I was at the Bouder/Veyette matinee today. Ulbricht was in for Ball as the Jester. I wish Ball well but was delighted to see Ulbricht. He's been doing this role for 15 years and may be sick to death of it, but you'd never know it. He was wonderful technically and as a character. I always find him a very warm performer and super appealing. I hadn't seen Bouder in this before and was nervous about her Odette. I needn't have been. She has transformed herself IMO when it comes to adagio movement. There was none of the quirky, staccato phrasing I was dreading. Not that I mind it (I love her Square Dance), but there was a time when that was her approach to all roles. I found her Odette quite musical, and full. Black Swan was great (1 glitch in the variation when she seemed to want to to a triple attitude turn but baled out). Fouette turns great (I'm not turn counter. To me it's bars of music to be filled with turns and the exact number of turns can legitimately vary). She started with single, single, double with swan arms, moved to single, single, double with turn arms, then a few singles and a nice finish. I think she as beautiful and tragic in the 4th act. Veyette was fine dancing and partnering. I just don't find him a very warm or princely presence. Other men (DeLuz, and Cornejo come to mind) own the stage when the walk on, and you feel their royalty. I didn't think much of Aaron Sanz in the pas de trois. His priority seemed to be showing his high arabesque. Not what I look for in a male dancer. The Divertissement pas de quatre was on the whole good. Joseph Gorden seemed a bit rushed and nervous, but he has white tight potential. The women's variations are difficult and in a way thankless. There is one challenge after another with no pay off. Brittany Pollack and Megan LeCrone handled themselves admirably. Erica Perrera less so IMO. On the whole I find the choreography a bit lacking in musicality. There is perhaps a resistance to go with the obvious phrasing but sometimes the obvious has the most emotional payoff. I'd love to hear other reactions to this and other shows.
  13. Agree completely, volcanohunter--the last thing we need is a set dwarfing jumps and lifts, as hard as dancers work. My instant reaction to the frame in this clip was 'NO.' The costumes seem to be lovely, especially those for Emeralds, and the different tiaras are interesting. Rausch looks ravishing here--wish I could see her in the role.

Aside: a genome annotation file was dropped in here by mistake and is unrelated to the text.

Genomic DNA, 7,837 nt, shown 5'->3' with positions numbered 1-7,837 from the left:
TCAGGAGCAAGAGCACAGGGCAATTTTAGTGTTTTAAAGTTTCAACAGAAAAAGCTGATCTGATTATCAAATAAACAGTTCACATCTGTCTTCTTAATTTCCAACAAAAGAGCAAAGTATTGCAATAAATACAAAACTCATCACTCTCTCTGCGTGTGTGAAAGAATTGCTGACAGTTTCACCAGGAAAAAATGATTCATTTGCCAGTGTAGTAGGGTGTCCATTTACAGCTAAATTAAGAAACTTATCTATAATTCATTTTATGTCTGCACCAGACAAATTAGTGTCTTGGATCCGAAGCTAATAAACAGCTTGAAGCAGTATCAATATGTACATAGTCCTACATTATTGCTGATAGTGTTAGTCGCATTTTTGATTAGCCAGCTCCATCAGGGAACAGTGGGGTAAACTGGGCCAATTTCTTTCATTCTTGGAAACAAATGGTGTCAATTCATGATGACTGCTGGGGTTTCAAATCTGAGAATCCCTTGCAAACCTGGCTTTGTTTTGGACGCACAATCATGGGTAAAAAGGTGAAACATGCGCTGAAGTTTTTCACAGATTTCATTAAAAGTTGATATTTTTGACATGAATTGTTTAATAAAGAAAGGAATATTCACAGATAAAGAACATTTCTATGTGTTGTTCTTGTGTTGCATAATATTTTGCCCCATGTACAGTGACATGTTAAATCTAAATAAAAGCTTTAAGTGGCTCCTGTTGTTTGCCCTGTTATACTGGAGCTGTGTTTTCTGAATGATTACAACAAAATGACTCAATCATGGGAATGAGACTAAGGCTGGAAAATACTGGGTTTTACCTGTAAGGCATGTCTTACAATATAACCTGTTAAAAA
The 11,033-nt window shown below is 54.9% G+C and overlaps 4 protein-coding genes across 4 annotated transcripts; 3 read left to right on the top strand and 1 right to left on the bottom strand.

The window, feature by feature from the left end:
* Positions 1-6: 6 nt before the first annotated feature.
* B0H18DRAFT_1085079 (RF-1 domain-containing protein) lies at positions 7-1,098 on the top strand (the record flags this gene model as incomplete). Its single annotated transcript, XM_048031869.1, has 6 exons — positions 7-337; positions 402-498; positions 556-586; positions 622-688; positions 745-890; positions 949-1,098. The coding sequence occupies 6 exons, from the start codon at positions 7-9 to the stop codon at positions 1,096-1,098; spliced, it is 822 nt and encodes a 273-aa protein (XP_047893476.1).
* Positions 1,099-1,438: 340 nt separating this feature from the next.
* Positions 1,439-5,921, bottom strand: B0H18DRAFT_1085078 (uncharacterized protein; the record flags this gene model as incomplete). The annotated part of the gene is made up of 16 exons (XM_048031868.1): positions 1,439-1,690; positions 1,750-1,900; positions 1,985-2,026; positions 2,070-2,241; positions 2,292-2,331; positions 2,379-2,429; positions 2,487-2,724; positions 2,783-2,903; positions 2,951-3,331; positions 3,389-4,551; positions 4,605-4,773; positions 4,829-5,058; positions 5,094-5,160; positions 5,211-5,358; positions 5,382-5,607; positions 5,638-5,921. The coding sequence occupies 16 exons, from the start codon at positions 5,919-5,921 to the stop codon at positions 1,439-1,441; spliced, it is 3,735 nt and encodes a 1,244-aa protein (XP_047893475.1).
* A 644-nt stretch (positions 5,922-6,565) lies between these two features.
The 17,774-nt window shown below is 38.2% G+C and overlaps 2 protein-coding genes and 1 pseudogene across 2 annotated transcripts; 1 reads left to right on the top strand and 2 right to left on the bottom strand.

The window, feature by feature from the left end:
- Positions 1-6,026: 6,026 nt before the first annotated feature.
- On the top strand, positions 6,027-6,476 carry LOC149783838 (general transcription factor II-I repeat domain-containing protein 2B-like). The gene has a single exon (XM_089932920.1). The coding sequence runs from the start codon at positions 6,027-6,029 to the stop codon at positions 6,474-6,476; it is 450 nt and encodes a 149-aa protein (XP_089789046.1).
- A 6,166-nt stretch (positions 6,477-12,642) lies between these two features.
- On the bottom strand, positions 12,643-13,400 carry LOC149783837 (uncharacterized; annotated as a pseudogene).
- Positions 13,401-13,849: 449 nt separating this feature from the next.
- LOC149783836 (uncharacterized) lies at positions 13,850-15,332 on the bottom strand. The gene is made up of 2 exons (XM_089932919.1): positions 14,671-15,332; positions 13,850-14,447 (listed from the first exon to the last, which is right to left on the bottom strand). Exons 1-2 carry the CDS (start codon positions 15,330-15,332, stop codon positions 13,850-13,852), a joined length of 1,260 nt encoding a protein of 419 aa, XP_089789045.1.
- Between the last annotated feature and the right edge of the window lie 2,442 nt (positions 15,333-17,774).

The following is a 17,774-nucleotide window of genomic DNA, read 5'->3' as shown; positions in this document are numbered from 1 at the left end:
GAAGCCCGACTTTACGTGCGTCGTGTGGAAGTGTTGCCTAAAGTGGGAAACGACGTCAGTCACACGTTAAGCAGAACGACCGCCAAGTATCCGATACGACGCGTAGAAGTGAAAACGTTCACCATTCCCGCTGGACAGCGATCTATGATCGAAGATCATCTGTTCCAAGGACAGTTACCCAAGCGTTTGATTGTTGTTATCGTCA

14. 2017 Fall Season

    Sara Mearns also does it, I suspect she'll do the next week's La Valses as Sterling as dancing Duo Concertant in those programs.
  15. 2017 Fall Season

    Danchig-Waring and Ramasar are the two I would want to see as Siegfried. I was surprised to read he did Russian instead and really perplexed that neither has Siegfried in their rep. Any insights?
  16. 2017 Fall Season

    Does anyone currently dance the female lead in La Valse besides Sterling Hyltin? I notice on the current casting she's listed two nights in a row. Just curious. I've watched the Paris video a few times and feel like I might prefer to see someone else. Have never seen it live before, going later in the season.
  17. Neuroscience has been studying the effects of arts on the brain using brain imaging and other scientific tools- neuroaesthetics. The Washington Post has a interesting article [more expansive in the print edition?] and is on-line at: https://www.washingtonpost.com/graphics/2017/lifestyle/your-brain-on-art/?utm_term=.f40fd0892085 "Something happens when emotionally compatible music and dance combine, which is more powerful than a random combination."
  18. Yesterday
  19. Interview with Heather Watts

    There's a great long interview with Farrell on the NYPL podcast feed, some good time back I think. Very worth a listen.
  20. Building New Ballet Audiences

    What I mean by B2B is that the audience for the arts ( and I include visual arts in this) is more likely to be affluent and have business decision making authority, making the arts an attractive platform for a B2B company to reach its target audience. One of our clients ended up doing a theatre sponsorship where they funded free outdoor performances during the summer. It ended up improving the client's reputation considerably, the turn out was quite good and the theatres got quite a decent amount of inquiries about upcoming performances.
  21. Why is it called the D'Jampo dance?
  22. Why is it called the D'Jampo dance?
  23. Yuri Vladimirov

    To make room for Yuri Vasyuchenko on the coaching staff? I guess now that Dmitry Gudanov has been put out to pasture, and Denis Rodkin has switched to a different coach, Vladimirov was deemed "unnecessary." Another deplorable move from Vaziev & Co.
  24. Polina

    It has been reported in Russian press that Anastasia Shevtsova has left the Mariinsky to focus on her movie career.
  25. Behind the Scenes with Alyona Kovalyova, Rising Star at the Bolshoi Ballet http://www.vaganovatoday.com/alyona-kovalyova-bolshoi-ballet
  26. Yuri Vladimirov

    His wife posted on Facebook that he is no longer working at the theatre and it clearly wasn't his choice to leave.